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Spicy Village
Brian Connell
65 Views · 6 months ago

Spicy Village is a New York Chinatown institution, a hole-in-the-wall spot renowned for its hand-pulled noodles, meat-filled buns, and famous “big tray chicken.” The restaurant’s owner, Wendy Li, runs the cult favorite with her husband and two children; they’ve earned accolades from the likes of celebrity chefs, the Village Voice, and the Michelin Guide. Before the pandemic, the line went out the door virtually every night.<br />
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For Chinatown restaurants like Wendy’s, the impact of Covid-19 will soon become too much to bear. Business took a spike in February 2020—and not just because of a lack of foot traffic. Racism and xenophobia have threatened these places’ survival, too, with anti-Asian sentiment on the rise. Spicy Village’s future is under threat. They desperately need a show of support from New York’s noodle-lovers.<br />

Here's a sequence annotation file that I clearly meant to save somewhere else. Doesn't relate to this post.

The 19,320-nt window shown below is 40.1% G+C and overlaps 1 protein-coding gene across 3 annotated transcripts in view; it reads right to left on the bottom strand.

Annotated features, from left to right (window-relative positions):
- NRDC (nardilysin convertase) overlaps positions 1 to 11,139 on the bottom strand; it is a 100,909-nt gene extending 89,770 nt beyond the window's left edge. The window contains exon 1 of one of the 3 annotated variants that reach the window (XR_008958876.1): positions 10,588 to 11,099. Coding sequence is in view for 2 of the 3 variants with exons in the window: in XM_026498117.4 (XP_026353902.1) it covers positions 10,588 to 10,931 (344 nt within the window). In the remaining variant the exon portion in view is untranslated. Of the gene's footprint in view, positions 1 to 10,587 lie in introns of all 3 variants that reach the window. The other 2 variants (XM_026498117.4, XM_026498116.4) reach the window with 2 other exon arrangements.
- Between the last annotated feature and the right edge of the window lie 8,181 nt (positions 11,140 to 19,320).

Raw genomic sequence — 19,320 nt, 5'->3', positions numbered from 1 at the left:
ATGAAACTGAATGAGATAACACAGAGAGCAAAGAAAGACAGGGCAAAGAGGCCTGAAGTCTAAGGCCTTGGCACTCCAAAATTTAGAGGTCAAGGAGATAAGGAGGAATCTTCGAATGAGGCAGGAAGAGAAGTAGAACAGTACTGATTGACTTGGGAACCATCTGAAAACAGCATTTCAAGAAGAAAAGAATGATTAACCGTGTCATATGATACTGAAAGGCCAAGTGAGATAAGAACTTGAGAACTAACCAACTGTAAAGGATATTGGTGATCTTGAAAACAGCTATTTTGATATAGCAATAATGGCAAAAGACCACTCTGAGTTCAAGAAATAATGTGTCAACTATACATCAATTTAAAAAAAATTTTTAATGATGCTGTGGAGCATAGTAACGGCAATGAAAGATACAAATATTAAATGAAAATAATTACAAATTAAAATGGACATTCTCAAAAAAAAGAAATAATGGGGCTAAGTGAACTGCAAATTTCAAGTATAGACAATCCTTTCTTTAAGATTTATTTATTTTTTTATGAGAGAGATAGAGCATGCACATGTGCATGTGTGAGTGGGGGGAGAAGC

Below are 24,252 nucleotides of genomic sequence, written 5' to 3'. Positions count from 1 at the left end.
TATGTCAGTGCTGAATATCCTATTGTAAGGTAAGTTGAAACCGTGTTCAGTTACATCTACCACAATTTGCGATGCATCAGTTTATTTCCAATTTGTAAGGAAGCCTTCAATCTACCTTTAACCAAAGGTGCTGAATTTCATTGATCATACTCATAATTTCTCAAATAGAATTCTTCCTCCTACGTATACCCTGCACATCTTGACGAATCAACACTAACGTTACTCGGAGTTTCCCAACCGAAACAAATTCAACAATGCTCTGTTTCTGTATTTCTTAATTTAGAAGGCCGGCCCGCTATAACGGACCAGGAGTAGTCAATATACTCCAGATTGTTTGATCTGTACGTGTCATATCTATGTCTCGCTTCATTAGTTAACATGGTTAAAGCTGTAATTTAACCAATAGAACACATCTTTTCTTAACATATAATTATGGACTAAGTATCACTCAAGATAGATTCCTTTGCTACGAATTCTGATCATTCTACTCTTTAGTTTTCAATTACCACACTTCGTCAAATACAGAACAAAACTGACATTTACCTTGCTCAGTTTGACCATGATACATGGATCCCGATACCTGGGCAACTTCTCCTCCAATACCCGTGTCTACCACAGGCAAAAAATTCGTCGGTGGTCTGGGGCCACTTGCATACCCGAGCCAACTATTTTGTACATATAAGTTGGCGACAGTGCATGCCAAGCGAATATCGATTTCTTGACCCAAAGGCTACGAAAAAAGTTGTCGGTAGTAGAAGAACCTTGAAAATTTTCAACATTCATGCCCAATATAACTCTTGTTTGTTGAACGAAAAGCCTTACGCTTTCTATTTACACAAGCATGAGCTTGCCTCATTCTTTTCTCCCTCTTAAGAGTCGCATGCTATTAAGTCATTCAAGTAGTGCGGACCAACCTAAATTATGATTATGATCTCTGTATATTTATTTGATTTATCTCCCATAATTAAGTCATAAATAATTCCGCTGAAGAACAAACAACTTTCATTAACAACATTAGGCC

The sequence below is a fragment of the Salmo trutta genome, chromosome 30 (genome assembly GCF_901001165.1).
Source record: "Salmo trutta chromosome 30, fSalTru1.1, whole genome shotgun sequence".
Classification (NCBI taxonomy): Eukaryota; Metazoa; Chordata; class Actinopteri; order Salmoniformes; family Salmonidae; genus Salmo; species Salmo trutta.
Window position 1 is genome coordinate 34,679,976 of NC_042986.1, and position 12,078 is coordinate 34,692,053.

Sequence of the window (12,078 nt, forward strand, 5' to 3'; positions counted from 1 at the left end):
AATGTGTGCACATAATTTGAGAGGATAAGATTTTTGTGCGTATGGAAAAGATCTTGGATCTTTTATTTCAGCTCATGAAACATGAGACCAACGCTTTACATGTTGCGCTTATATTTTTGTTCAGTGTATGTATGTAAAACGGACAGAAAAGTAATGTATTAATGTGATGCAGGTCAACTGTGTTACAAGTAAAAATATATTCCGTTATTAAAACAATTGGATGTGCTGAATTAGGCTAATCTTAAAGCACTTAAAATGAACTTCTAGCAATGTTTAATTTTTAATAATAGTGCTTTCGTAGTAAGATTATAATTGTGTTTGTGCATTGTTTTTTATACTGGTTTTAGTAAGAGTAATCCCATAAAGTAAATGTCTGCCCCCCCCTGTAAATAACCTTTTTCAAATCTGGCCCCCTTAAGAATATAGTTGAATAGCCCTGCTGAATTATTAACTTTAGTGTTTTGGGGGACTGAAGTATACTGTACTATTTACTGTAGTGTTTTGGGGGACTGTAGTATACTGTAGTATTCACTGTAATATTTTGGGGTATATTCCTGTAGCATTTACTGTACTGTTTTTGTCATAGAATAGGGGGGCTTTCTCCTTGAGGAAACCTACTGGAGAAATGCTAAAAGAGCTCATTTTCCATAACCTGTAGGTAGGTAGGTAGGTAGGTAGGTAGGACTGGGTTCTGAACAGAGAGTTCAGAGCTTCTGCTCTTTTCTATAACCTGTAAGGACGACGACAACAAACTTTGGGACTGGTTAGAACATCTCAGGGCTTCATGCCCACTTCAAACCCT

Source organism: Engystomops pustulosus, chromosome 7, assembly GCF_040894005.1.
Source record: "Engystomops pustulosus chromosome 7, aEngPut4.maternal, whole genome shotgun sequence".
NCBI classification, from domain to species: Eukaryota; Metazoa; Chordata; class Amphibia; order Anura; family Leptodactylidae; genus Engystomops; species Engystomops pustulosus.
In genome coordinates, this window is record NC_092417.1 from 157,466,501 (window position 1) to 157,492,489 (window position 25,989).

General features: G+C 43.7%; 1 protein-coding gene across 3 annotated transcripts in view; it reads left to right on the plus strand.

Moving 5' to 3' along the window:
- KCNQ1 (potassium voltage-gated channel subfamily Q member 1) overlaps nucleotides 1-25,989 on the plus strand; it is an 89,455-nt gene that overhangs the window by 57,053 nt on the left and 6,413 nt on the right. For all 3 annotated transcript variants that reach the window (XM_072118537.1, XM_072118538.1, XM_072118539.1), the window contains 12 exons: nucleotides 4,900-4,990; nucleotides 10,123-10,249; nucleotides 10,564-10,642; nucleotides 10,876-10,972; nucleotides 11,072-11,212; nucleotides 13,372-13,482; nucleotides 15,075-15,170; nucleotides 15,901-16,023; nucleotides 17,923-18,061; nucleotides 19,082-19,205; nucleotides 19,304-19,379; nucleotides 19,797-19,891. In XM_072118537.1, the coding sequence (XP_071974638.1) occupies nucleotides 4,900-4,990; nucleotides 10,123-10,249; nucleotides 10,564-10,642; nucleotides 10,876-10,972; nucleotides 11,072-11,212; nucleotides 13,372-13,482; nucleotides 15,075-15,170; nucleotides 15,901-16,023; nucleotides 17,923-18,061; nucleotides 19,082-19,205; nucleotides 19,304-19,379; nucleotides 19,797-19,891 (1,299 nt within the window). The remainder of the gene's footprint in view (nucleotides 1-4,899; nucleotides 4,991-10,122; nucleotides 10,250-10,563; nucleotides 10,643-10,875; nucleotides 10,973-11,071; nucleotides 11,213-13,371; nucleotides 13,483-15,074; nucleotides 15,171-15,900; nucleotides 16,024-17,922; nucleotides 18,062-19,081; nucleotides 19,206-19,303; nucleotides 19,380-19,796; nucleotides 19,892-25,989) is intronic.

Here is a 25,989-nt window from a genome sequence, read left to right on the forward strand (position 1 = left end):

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This short film from cross-cultural documentary collective HiLo offers a glimpse behind the scenes at Spicy Village, on one of the few days they take time off: Chinese New Year. A time for celebration and togetherness with family, hindered by the pandemic for the second year running.<br />
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Directed by Jia Li<br />
Camera by Jia Li, Yiwei Chen, Stevie Borrello, Kristofer Rios<br />
Produced by Joshua Frank, Kristofer Rios<br />
Edited by Jia Li, Yiwei Chen <br />
Sound mix by Kristofer Rios<br />
Special thanks Carver Audain<br />
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A HiLo Production<br />